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Fury over plans to axe 19 protected trees near proposed housing site




The trees are close to a site earmarked for 100 homes
The trees are close to a site earmarked for 100 homes

PLANS to axe 19 protected trees close to a contentious development site earmarked for up to 100 homes in Lymington have infuriated conservation groups and neighbours.

Hayden’s Arboricultural Consultants has applied on behalf of Belco Holdings Ltd to fell the mature trees in Lower Pennington Lane, close to land known as Site 6 in New Forest District Council’s Local Plan.

It was ratified for potential development by NFDC despite complaints by the Pennington and Lymington Lanes Society and the Lymington Society who, along with neighbours, are opposed to chopping down the trees which they fear will spoil the rural character of the area.

The application by Hayden’s said 10 Monterey pine, six Monterey cypress, and an English oak, elm and horse chestnut should go.

It explained: “The tree surgery works proposed as part of the survey are recommended to mitigate any identified health and safety problems, to promote longevity in retained trees and to consider long-term landscaping implications.”

But opponents have hit out and claimed that in a survey of the trees in 2016, all but two of them were assessed as having a further life expectancy of 10-20 years.

Objectors have also resisted development of Site 6 with homes amid fears it would affect the distinctiveness of the rural lanes, as they fear significant changes would need to be made to accommodate the extra traffic so many homes would bring.

A spokesperson for Pennington and Lymington Lanes Society told the A&T it believed the application was an attempt to improve sightlines on the road in advance “by the back door”.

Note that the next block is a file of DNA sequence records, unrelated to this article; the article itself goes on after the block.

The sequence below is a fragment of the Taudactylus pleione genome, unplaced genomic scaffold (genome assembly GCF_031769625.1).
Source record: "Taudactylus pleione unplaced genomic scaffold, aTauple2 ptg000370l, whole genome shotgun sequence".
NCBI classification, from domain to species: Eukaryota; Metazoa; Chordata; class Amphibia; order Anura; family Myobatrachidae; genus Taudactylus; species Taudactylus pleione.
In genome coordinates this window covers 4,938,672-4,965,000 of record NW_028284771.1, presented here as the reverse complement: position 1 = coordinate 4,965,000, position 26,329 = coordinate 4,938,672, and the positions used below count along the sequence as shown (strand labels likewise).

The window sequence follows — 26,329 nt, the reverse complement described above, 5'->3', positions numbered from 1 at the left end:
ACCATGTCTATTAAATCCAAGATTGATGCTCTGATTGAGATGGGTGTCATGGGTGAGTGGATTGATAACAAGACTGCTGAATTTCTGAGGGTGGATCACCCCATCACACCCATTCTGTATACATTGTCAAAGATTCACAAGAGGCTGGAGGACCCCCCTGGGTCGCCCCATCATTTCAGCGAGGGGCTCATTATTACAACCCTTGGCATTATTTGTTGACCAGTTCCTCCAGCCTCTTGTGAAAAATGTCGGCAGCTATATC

A statement added: “By felling trees they will make it easier for them to justify removing the earth bank which gives the lane its distinctive sunken character along this stretch.”

That would open up the options for “widening, straightening and urbanising” Lower Pennington Lane to create a new two-way vehicular access, it said, which was “exactly the kind of environmentally damaging development” it had fought all along.

Local civic group the Lymington Society “expressed alarm” at the application to fell the trees.

Deputy chair Donald Mackenzie said: “If the protected trees have to be removed, we would expect this to be done gradually, with mature trees planted in their place, to maintain the feel and character of these trees and the raised bank on which they now sit.”

Neighbours were also opposed, including resident Caroline Forest. She questioned why Hayden’s was recommending a “mass culling” and thought the scale of the felling “unjustified and excessive”.

Hayden’s did not respond to the A&T’s request for comment.

* This story has been amended from a previous version which listed 17 trees under threat



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